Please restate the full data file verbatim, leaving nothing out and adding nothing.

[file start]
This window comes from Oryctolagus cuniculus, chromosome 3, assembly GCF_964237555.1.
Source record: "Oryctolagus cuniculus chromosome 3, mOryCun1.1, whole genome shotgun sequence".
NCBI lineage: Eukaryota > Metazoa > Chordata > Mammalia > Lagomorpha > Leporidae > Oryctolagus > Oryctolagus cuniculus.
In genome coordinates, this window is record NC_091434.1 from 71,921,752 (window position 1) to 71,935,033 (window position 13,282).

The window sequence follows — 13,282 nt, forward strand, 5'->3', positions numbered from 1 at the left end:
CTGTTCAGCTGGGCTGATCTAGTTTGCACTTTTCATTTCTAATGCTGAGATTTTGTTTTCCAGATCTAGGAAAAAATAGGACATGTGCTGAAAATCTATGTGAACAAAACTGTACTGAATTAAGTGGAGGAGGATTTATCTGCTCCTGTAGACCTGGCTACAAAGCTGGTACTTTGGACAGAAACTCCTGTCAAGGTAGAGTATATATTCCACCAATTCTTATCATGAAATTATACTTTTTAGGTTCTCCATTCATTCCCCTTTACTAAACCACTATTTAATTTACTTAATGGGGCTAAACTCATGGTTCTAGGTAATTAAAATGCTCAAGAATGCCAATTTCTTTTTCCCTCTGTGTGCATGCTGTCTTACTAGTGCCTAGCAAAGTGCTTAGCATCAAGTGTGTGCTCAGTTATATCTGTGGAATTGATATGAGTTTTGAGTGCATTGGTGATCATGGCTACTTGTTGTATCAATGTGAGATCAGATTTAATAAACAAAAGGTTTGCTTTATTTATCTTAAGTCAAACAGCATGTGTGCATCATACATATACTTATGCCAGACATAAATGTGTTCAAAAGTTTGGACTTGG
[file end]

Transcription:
This window comes from Oryctolagus cuniculus, chromosome 3, assembly GCF_964237555.1.
Source record: "Oryctolagus cuniculus chromosome 3, mOryCun1.1, whole genome shotgun sequence".
NCBI lineage: Eukaryota > Metazoa > Chordata > Mammalia > Lagomorpha > Leporidae > Oryctolagus > Oryctolagus cuniculus.
In genome coordinates, this window is record NC_091434.1 from 71,921,752 (window position 1) to 71,935,033 (window position 13,282).

The window sequence follows — 13,282 nt, forward strand, 5'->3', positions numbered from 1 at the left end:
CTGTTCAGCTGGGCTGATCTAGTTTGCACTTTTCATTTCTAATGCTGAGATTTTGTTTTCCAGATCTAGGAAAAAATAGGACATGTGCTGAAAATCTATGTGAACAAAACTGTACTGAATTAAGTGGAGGAGGATTTATCTGCTCCTGTAGACCTGGCTACAAAGCTGGTACTTTGGACAGAAACTCCTGTCAAGGTAGAGTATATATTCCACCAATTCTTATCATGAAATTATACTTTTTAGGTTCTCCATTCATTCCCCTTTACTAAACCACTATTTAATTTACTTAATGGGGCTAAACTCATGGTTCTAGGTAATTAAAATGCTCAAGAATGCCAATTTCTTTTTCCCTCTGTGTGCATGCTGTCTTACTAGTGCCTAGCAAAGTGCTTAGCATCAAGTGTGTGCTCAGTTATATCTGTGGAATTGATATGAGTTTTGAGTGCATTGGTGATCATGGCTACTTGTTGTATCAATGTGAGATCAGATTTAATAAACAAAAGGTTTGCTTTATTTATCTTAAGTCAAACAGCATGTGTGCATCATACATATACTTATGCCAGACATAAATGTGTTCAAAAGTTTGGACTTGG